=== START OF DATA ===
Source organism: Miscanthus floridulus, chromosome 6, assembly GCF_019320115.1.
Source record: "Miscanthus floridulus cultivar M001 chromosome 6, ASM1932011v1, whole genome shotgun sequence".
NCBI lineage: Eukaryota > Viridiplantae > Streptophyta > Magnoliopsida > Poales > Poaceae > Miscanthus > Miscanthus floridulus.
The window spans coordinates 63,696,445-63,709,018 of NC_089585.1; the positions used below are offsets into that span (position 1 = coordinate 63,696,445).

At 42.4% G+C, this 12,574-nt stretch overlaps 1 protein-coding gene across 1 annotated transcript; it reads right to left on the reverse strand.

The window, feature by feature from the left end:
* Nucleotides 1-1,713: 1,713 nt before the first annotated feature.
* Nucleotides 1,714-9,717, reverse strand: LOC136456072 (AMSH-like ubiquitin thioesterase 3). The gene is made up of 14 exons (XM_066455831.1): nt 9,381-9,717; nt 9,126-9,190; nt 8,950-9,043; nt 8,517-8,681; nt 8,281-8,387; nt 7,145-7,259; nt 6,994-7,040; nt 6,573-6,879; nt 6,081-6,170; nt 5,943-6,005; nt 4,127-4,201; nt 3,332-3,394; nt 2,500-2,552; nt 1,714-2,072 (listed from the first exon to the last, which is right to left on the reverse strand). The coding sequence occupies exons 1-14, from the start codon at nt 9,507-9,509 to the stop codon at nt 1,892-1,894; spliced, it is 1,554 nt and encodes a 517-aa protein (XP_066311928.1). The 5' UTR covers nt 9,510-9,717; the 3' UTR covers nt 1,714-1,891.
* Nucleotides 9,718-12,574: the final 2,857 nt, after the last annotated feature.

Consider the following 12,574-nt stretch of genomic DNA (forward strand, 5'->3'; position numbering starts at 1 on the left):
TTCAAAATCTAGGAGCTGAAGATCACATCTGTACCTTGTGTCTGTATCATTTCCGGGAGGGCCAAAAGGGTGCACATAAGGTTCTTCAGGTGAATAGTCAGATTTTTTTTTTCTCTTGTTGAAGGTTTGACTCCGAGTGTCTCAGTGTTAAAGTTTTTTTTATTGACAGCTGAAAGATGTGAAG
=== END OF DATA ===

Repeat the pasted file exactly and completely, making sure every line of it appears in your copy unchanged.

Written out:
Source organism: Miscanthus floridulus, chromosome 6, assembly GCF_019320115.1.
Source record: "Miscanthus floridulus cultivar M001 chromosome 6, ASM1932011v1, whole genome shotgun sequence".
NCBI lineage: Eukaryota > Viridiplantae > Streptophyta > Magnoliopsida > Poales > Poaceae > Miscanthus > Miscanthus floridulus.
The window spans coordinates 63,696,445-63,709,018 of NC_089585.1; the positions used below are offsets into that span (position 1 = coordinate 63,696,445).

At 42.4% G+C, this 12,574-nt stretch overlaps 1 protein-coding gene across 1 annotated transcript; it reads right to left on the reverse strand.

The window, feature by feature from the left end:
* Nucleotides 1-1,713: 1,713 nt before the first annotated feature.
* Nucleotides 1,714-9,717, reverse strand: LOC136456072 (AMSH-like ubiquitin thioesterase 3). The gene is made up of 14 exons (XM_066455831.1): nt 9,381-9,717; nt 9,126-9,190; nt 8,950-9,043; nt 8,517-8,681; nt 8,281-8,387; nt 7,145-7,259; nt 6,994-7,040; nt 6,573-6,879; nt 6,081-6,170; nt 5,943-6,005; nt 4,127-4,201; nt 3,332-3,394; nt 2,500-2,552; nt 1,714-2,072 (listed from the first exon to the last, which is right to left on the reverse strand). The coding sequence occupies exons 1-14, from the start codon at nt 9,507-9,509 to the stop codon at nt 1,892-1,894; spliced, it is 1,554 nt and encodes a 517-aa protein (XP_066311928.1). The 5' UTR covers nt 9,510-9,717; the 3' UTR covers nt 1,714-1,891.
* Nucleotides 9,718-12,574: the final 2,857 nt, after the last annotated feature.

Consider the following 12,574-nt stretch of genomic DNA (forward strand, 5'->3'; position numbering starts at 1 on the left):
TTCAAAATCTAGGAGCTGAAGATCACATCTGTACCTTGTGTCTGTATCATTTCCGGGAGGGCCAAAAGGGTGCACATAAGGTTCTTCAGGTGAATAGTCAGATTTTTTTTTTCTCTTGTTGAAGGTTTGACTCCGAGTGTCTCAGTGTTAAAGTTTTTTTTATTGACAGCTGAAAGATGTGAAG